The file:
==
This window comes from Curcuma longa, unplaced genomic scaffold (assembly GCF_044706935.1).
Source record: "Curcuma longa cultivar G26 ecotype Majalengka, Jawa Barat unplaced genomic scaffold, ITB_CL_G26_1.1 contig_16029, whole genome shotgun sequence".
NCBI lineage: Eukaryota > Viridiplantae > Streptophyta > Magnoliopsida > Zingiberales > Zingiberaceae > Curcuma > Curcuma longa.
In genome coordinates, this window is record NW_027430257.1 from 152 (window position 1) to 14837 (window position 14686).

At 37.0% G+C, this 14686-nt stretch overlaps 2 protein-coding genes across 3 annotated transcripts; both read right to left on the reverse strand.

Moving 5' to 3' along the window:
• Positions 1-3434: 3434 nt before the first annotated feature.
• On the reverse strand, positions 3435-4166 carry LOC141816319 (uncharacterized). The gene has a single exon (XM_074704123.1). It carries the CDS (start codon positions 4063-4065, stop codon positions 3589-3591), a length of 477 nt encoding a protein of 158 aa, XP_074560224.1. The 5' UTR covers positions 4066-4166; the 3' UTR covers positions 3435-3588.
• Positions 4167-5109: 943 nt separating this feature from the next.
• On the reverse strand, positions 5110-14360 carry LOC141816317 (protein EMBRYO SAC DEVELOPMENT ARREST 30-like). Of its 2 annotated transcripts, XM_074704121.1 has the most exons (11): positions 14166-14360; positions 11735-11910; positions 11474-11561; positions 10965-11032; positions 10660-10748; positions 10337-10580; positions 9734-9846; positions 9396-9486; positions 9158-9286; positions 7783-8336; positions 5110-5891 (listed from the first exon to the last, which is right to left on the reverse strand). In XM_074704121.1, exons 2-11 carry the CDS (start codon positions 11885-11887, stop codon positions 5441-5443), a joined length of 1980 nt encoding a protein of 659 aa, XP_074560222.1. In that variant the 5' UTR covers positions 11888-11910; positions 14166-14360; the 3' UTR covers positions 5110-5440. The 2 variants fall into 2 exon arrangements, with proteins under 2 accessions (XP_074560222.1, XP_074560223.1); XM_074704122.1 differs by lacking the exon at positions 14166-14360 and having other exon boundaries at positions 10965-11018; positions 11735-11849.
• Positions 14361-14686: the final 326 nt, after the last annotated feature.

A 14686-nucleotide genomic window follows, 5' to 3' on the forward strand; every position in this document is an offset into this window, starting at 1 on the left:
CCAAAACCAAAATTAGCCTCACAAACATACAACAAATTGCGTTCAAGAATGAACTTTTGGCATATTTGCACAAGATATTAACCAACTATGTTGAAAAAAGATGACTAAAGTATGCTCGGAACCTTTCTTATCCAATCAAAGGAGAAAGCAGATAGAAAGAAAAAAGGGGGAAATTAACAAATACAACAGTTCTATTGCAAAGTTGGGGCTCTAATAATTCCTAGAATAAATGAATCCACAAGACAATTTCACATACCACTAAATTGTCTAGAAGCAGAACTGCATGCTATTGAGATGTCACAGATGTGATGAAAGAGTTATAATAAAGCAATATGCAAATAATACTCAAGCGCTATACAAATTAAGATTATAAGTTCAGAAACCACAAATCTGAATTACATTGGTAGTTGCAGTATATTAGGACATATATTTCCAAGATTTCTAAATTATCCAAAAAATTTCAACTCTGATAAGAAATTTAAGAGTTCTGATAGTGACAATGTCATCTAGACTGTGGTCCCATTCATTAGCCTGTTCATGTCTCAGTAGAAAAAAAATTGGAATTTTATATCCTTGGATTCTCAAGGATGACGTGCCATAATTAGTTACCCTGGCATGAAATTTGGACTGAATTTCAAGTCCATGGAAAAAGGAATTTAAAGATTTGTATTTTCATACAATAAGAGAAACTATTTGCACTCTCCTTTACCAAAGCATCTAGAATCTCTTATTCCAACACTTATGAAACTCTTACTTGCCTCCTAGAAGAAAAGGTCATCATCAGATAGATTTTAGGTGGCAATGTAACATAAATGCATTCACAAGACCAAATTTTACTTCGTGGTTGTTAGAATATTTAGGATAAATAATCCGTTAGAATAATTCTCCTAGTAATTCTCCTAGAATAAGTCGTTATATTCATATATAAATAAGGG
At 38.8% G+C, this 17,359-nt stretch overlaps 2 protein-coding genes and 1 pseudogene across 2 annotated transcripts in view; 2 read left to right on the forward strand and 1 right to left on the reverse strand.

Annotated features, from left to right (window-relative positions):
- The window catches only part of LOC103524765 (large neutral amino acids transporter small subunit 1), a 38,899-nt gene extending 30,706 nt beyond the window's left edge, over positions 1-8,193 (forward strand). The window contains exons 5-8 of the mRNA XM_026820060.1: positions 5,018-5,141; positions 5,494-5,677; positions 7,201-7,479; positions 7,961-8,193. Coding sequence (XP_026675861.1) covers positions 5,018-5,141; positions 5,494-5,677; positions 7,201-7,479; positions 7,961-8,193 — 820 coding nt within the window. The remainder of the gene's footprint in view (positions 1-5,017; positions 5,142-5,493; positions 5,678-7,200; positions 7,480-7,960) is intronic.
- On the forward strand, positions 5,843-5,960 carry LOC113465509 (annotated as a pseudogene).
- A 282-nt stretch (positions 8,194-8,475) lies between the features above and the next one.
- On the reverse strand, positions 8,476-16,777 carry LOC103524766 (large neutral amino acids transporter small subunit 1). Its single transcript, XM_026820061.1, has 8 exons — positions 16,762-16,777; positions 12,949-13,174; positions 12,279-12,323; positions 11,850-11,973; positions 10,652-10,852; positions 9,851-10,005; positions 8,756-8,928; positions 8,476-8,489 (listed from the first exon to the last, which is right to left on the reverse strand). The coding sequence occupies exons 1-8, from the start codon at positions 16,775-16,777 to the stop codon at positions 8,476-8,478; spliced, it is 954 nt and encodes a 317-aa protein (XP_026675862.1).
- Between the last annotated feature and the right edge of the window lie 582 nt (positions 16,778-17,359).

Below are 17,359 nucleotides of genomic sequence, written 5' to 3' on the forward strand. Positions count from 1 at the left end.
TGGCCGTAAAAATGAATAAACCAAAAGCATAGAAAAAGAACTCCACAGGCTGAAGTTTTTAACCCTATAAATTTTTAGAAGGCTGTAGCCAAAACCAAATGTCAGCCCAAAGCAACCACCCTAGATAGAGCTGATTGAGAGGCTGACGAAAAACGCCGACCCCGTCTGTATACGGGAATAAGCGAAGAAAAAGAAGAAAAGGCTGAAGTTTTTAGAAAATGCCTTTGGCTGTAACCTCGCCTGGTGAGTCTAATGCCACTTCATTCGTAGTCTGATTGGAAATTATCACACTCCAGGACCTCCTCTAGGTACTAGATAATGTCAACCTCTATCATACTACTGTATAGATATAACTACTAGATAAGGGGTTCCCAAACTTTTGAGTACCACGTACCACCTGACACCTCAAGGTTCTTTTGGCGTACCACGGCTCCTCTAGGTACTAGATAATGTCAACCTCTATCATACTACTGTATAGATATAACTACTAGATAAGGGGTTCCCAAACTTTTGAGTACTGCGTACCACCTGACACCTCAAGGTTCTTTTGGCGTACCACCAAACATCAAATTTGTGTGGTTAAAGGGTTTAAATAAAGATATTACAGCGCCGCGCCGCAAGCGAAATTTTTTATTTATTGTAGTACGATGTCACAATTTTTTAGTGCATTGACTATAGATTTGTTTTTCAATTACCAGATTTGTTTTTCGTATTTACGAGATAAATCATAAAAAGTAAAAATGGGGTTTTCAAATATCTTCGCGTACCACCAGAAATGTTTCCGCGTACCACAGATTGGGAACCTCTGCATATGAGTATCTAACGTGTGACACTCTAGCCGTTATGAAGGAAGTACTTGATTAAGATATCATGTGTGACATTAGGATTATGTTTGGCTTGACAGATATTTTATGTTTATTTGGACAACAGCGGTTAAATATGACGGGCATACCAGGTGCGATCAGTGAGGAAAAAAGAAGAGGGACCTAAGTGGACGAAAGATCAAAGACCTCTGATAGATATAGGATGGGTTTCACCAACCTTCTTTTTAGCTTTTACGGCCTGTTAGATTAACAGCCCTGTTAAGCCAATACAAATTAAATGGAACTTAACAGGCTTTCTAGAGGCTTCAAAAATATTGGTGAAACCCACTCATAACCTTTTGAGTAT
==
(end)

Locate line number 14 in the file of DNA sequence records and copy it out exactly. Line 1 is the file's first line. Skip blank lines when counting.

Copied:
At 38.8% G+C, this 17,359-nt stretch overlaps 2 protein-coding genes and 1 pseudogene across 2 annotated transcripts in view; 2 read left to right on the forward strand and 1 right to left on the reverse strand.